The legendary Swedish Counter-Strike organisation Ninjas in Pyjamas owes the players that made it the biggest brand in the game thousands of dollars in prize money and deferred salaries, sources tell Breitbart.
Sources close to the organisation provided Breitbart with a break down of money that was currently in the process of being paid out to the players over the last four months, with much of it still not in the hands of those who earned it. The source added, “The excuses for non-payment range from the tournaments having not paid on time to the players not meeting their contracted streaming hours.”
After players looked at what they were owed around August, they saw that the amount outstanding totaled approximately $340,000 in prize money and in-game sticker sales. Some of this amount comes from tournaments such as MLG Aspen, which was held in January of this year. Between then and now the players have been fighting with the organisation to get paid what they are owed.
We reached out to some of the groups that the organisation claimed had been slow in paying out money, and these allegations were denied across the board.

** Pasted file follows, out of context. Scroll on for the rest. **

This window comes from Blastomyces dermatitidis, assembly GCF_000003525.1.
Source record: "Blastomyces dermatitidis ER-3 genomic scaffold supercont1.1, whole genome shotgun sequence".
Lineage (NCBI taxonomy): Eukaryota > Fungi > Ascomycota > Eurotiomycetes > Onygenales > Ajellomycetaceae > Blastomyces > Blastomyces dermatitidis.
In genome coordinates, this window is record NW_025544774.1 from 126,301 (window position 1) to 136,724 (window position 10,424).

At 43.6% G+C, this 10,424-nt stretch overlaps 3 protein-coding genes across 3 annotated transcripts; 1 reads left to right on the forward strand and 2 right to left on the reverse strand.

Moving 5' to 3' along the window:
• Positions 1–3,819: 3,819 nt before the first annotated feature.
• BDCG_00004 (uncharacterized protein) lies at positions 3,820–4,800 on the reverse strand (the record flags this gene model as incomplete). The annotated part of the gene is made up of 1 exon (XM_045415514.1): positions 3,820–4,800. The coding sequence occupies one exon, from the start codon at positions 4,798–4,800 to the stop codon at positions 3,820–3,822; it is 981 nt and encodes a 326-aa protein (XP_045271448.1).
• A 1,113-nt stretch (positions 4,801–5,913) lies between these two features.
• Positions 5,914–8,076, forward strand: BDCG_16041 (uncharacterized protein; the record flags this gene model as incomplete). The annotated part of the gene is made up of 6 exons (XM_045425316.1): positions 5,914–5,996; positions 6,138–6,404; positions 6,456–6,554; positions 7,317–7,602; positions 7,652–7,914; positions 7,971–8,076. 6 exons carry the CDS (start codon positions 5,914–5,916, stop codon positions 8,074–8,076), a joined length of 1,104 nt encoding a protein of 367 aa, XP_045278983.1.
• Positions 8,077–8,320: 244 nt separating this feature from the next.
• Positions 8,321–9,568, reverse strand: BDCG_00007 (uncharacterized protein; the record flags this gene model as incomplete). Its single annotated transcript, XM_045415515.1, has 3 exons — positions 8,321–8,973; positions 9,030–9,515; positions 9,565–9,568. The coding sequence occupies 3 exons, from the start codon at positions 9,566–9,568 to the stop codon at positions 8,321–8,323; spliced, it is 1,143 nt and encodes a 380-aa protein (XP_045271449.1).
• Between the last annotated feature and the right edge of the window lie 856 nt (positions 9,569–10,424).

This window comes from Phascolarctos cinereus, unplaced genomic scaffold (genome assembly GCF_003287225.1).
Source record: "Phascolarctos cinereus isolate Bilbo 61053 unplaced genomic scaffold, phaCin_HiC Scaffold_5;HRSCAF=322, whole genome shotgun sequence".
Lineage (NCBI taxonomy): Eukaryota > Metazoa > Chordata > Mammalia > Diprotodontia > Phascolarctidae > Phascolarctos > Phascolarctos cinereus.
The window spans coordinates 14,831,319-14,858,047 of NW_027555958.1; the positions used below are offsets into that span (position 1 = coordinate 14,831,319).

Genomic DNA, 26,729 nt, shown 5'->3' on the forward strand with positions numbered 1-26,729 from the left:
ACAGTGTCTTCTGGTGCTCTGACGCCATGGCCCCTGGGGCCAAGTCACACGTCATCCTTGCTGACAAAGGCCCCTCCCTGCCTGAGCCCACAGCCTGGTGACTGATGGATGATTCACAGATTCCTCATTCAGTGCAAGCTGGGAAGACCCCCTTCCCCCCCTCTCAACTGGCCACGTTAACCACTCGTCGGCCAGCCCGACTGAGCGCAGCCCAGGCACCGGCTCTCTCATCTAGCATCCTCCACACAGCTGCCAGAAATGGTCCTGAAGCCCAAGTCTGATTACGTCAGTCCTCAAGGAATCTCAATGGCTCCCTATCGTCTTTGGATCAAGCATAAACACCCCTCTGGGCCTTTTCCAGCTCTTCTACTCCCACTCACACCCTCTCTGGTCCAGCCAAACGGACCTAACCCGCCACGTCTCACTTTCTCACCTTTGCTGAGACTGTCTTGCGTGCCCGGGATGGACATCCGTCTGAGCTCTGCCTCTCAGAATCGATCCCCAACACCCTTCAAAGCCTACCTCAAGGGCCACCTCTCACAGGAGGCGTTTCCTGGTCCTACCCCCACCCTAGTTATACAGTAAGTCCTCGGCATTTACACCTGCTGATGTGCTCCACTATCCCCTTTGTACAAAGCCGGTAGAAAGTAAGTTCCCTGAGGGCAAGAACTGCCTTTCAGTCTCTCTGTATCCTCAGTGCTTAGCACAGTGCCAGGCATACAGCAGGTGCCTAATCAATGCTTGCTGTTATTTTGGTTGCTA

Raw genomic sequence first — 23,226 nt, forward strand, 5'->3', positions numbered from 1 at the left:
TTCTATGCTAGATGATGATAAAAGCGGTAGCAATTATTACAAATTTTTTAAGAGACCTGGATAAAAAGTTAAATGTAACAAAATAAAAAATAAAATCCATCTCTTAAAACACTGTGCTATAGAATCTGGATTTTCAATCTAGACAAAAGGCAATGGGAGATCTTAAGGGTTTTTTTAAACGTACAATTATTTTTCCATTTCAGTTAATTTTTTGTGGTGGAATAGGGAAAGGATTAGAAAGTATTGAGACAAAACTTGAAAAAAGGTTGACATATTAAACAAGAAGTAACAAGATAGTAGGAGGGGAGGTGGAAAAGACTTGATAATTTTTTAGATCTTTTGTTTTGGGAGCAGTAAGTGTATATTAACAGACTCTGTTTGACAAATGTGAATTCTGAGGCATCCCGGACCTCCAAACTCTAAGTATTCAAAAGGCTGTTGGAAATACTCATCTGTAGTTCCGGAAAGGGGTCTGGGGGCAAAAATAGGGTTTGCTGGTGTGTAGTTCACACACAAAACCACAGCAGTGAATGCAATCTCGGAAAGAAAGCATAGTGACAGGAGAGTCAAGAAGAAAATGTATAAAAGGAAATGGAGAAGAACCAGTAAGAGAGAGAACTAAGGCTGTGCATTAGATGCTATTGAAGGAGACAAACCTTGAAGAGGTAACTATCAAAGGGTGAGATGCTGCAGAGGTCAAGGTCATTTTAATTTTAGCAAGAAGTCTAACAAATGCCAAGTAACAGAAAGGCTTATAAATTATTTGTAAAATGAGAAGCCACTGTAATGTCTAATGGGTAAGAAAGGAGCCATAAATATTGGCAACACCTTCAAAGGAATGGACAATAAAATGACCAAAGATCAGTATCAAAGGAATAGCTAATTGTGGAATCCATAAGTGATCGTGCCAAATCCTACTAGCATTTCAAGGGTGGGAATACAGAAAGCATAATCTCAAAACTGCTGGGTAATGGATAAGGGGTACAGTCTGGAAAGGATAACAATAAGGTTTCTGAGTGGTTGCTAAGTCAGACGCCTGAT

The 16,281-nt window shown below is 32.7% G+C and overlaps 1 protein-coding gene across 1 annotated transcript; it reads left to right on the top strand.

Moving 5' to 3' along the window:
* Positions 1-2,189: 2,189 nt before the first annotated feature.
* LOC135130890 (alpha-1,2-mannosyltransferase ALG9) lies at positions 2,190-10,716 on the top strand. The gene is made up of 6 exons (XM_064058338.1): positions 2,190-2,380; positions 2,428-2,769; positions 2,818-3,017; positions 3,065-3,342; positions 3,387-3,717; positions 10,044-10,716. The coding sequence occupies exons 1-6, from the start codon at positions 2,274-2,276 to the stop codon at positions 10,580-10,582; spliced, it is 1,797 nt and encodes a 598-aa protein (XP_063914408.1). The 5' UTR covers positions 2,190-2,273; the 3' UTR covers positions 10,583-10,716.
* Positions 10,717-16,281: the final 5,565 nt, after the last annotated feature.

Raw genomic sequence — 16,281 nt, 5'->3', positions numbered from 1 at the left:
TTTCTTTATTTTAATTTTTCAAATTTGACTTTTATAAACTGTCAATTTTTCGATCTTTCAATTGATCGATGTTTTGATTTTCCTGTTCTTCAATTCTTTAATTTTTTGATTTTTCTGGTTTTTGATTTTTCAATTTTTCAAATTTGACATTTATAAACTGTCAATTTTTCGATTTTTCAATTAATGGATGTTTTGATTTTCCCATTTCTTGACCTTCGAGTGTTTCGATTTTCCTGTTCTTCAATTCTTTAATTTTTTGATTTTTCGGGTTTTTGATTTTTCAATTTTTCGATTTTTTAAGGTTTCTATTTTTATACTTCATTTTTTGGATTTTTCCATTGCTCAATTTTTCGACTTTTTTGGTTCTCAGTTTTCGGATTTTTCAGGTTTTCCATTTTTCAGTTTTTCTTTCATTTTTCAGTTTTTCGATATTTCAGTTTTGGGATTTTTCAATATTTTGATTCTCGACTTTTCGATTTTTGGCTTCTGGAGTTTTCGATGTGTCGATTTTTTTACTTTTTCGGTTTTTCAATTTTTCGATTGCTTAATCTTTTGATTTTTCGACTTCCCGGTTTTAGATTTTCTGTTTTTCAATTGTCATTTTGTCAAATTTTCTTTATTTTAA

MLG had chased paperwork from NiP on multiple occasions following the tournament, with the organisation refusing to submit tax information. After they finally received the required information in July, the organisation was paid via wire transfer within three days. This is especially important as the players withdrew from the MLG-owned CEVO 7 LAN finals as they were told by the NiP CEO Per Lilliefelth that MLG were not paying prize money. Those finals had a $75,000 prize pool.
The Gfinity invoices they received this year from NiP were paid out after no longer than fifteen days, the quickest being a three day payment.
All FACEIT payments for attendance of the FACEIT League stage one finals were paid in the middle of July.